Yeah I am stiff and in some pain but did OK so far, not bad for a 61 year old with a crushed back disk! Used a 500 lb lift table bought a few years back from Harbor Freight, glad I held on to it. Yeah, 60# on future projects for sure!  Top used 20 1/2 bags of 90 lbs quikcrete concrete mix and a 1 full 94 lb bag of plastic cement only for the top slab. Was told by a friend that adding a shovel of plastic cement in each batch will make the concrete stronger and smoother. This is my first pour so I guess that worked. Thanks for the encouragement!

Stephen

Yep the 90lb bags were to much.  I'm 61 also with several bad disks in my lower back and two fused vertebrae in my neck. Ha sucks getting old

I had home depot deliver the concrete then I wheel barreled them into the back yard. Lots of work but worth it


Keep up the good work and there's no rush.  Do what you can then rest.  You'll finish before you know it

Jerry

Offline stevon

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Re: Under Hearth Insulation
« Reply #11 on: April 26, 2021, 11:30:13 AM »
Jerry,

Sorry to hear about all the wear and tear on your bones, but they better not write us older guy's off! With the lift table I didn't have to go all macho crazy and injure myself, these days I use my head and not my body to get major work done! lol. With a little beard dye I look youthfully strong, but looking young and being young are two different things! surprised that Tuna in your avatar didn't kill you!

Stephen
« Last Edit: April 26, 2021, 11:37:20 AM by stevon »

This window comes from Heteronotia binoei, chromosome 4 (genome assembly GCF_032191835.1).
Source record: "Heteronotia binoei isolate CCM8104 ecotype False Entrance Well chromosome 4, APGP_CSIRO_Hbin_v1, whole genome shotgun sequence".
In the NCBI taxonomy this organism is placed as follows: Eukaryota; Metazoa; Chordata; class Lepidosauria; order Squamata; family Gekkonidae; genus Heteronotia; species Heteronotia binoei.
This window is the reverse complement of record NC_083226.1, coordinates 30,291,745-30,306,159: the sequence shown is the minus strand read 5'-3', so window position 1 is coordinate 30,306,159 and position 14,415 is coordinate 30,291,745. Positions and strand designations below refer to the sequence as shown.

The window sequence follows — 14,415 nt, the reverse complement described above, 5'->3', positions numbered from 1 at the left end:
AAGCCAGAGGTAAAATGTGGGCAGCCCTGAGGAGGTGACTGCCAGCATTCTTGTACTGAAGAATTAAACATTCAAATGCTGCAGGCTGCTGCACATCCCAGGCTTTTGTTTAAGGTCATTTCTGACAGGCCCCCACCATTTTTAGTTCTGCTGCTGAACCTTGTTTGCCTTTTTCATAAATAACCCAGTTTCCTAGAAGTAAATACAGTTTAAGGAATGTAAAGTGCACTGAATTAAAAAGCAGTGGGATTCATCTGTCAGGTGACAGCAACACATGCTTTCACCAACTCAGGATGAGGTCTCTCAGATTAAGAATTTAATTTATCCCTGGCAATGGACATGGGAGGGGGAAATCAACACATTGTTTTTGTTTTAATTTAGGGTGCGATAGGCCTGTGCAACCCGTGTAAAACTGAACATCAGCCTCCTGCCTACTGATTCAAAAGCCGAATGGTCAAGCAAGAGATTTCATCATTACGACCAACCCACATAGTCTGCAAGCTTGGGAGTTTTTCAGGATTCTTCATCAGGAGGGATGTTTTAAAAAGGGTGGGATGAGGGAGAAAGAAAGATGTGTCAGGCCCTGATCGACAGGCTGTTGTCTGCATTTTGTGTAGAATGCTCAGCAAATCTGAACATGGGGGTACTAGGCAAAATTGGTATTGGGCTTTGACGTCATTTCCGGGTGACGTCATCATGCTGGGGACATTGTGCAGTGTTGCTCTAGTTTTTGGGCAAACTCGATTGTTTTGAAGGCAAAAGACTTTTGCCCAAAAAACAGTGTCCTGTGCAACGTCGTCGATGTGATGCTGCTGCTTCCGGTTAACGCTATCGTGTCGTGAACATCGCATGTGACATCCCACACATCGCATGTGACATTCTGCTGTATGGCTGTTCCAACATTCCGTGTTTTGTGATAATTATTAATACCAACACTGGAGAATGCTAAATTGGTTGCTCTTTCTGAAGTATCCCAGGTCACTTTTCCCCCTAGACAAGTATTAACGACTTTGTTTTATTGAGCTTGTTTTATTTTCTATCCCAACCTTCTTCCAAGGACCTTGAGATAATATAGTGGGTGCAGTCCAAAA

Offline halfprice

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Re: Under Hearth Insulation
« Reply #12 on: April 26, 2021, 01:25:59 PM »
Jerry,

Sorry to hear about all the wear and tear on your bones, but they better not write us older guy's off! With the lift table I didn't have to go all macho crazy and injure myself, these days I use my head and not my body to get major work done! lol. With a little beard dye I look youthfully strong, but looking young and being young are two different things! surprised that Tuna in your avatar didn't kill you!

Stephen
Old but still going strong


That's still my biggest tuna at 226. I've gotten a couple more just over 200 and many 100+

But I don't like the longer trips anymore 10+ days.  8 days is my preferred now.  Doing alaska for 4 days of fishing in August and an 8 dayer out of San Diego in October

You ever do any trip being in sd??

Jerry
« Last Edit: April 26, 2021, 01:28:08 PM by halfprice »

Offline stevon

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Re: Under Hearth Insulation
« Reply #13 on: April 26, 2021, 08:33:10 PM »
Jerry,